He also told me that Joseph A. Winter, M.D., now deceased, was a brother-in-law of Mr. Campbell and he had written a book entitled “A Doctor Looks at Dianetics.”
In my discussion with Professor Asimov, he told me that Time magazine had published a detrimental article about Mr. Hubbard at the time he was engaged in a divorce suit. He thought that this article appeared some time in 1953 or 1954.
He said that there was one other person that might know a great deal about Hubbard; a Mr. A.E. van Vogt of Los Angeles, who had been a “bigshot” in Dianetics on the west coast. Van Vogt had contined the west coast operations after the east coast had simmered down. He felt that van Vogt would be a good source of information if he would talk. Professor Asimov said that he did not know van Vogt personally but because of his connections (van Vogt’s) he felt that he, if anyone, should know a great deal about Mr. Hubbard.
It is quite possible that the Administration knows of Mr. van Vogt.
Based on that recommendation by Asimov, two more FDA inspectors — D.L. Dovel and Dale E. Harper — paid a visit to author A.E. van Vogt in Los Angeles two weeks after the Asimov interview.
Pursuant to DRM request of 2/28/63, Inspector Dale E. Harper and I Interviewed A.E. van Vogt at his headquarters. He is presently operating a Dianetics center in Hollywood at 7089 Hawthorn called Hollywood Dianetics. Although van Vogt was the Director of the Hubbard Dianetic Research Foundation in Los Angeles until he severed his connections with Hubbard in 1950, he furnished us with very little factual information.
He stated that he first met Hubbard in 1945. As they were both science fiction writers, the two men had a common bond. He was unable to provide any background on Hubbard other than from his limited personal experience with the man.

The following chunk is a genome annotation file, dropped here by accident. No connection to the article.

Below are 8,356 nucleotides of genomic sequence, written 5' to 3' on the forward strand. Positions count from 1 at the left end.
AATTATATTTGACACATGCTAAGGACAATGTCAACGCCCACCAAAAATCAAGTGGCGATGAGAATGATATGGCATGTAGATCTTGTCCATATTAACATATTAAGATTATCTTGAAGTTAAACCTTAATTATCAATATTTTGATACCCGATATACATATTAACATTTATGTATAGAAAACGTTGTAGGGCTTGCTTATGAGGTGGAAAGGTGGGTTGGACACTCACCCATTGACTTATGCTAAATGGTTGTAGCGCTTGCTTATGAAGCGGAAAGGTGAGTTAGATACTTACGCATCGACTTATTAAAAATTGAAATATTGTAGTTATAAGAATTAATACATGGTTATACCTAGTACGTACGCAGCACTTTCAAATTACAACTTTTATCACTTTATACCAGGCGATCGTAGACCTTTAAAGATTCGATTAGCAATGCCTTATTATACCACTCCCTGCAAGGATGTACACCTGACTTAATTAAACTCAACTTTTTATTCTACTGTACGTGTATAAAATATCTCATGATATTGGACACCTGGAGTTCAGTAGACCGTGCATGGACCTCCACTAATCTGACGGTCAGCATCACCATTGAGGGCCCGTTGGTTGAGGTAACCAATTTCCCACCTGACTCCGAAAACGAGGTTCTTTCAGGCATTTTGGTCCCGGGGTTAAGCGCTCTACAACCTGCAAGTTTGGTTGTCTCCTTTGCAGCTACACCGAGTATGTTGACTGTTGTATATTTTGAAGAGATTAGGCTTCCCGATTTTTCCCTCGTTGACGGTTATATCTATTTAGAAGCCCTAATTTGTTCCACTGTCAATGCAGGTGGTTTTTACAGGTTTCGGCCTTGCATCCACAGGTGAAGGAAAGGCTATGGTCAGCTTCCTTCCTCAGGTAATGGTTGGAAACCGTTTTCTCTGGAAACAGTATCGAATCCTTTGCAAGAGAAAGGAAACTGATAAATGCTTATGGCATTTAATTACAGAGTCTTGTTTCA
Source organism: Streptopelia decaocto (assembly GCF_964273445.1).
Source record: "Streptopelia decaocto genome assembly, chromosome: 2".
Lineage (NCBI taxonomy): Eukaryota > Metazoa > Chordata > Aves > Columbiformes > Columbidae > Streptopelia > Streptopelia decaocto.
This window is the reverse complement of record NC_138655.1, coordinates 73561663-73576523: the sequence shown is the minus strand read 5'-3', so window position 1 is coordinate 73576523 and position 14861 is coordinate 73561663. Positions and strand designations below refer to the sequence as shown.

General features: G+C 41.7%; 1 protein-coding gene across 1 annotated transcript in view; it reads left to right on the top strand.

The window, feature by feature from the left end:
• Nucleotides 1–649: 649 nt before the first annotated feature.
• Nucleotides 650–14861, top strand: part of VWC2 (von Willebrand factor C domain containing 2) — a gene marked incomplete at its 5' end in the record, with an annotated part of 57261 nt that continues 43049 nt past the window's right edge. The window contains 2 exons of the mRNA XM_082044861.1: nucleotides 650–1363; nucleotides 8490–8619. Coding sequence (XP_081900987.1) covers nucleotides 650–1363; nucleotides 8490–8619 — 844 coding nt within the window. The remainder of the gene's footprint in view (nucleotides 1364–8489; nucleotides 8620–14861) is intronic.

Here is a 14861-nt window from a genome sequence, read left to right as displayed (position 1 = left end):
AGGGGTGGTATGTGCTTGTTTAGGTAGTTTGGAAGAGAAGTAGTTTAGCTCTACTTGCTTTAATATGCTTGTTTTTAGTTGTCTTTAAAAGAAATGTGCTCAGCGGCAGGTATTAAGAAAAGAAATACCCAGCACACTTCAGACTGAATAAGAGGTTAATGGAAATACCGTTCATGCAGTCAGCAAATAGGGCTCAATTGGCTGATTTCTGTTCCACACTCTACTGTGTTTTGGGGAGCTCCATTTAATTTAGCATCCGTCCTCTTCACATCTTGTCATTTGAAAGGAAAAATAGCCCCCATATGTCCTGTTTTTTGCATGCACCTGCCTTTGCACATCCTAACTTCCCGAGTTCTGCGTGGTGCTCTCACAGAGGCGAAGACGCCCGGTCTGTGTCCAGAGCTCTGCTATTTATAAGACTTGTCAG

The subject took an interest in Hubbard’s ideas and became his associate, rising to the head of the Los Angeles office of the organization. In 1949 another member of the organization told van Vogt that Hubbard was beginning to adopt a metaphysical philosophy with respect to the cult. As van Vogt stated he as of the “rational school,” and against bringing in any religious or metaphysical ideas into the organization, a basis of conflict between the two men was now apparent. In 1950 Hubbard only proposed that the organization adopt the new religious ideology to van Vogt and the remainder of the following.
About half the group went along with Hubbard and his ideas, however, van Vogt and the remainder split off from the organization to continue with a strictly Dianetics approach. The Dianetics group was then formed which van Vogt now heads.
According to van Vogt he was seen Hubbard only three times since their split in 1950…Once in 1951, 1953, and 1954. He stated when he saw Hubbard in 1954, it was at one of Hubbard’s lectures in Phoenix. He did not have any conversation with Hubbard at this last meting of the two men. Van Vogt stated that he has had no communication or connection with Hubbard or his organization since they came to the parting of the ways. He claims he does not have any knowledge of the cult’s current activities.
While he was associated with Hubbard, van Vogt stated that he knew very little of Hubbard’s actual activities. He explained “Hubbard may have many followers, but he does not have any friends.” He mentioned that Hubbard was out of town most of the time during their association. Hubbard would not disclose his plans to his wife according to van Vogt, as Hubbard would leave on a trip without even giving her notice of his plans to take a trip. Van Vogt sated “no one really gets close to, or really knows Hubbard.”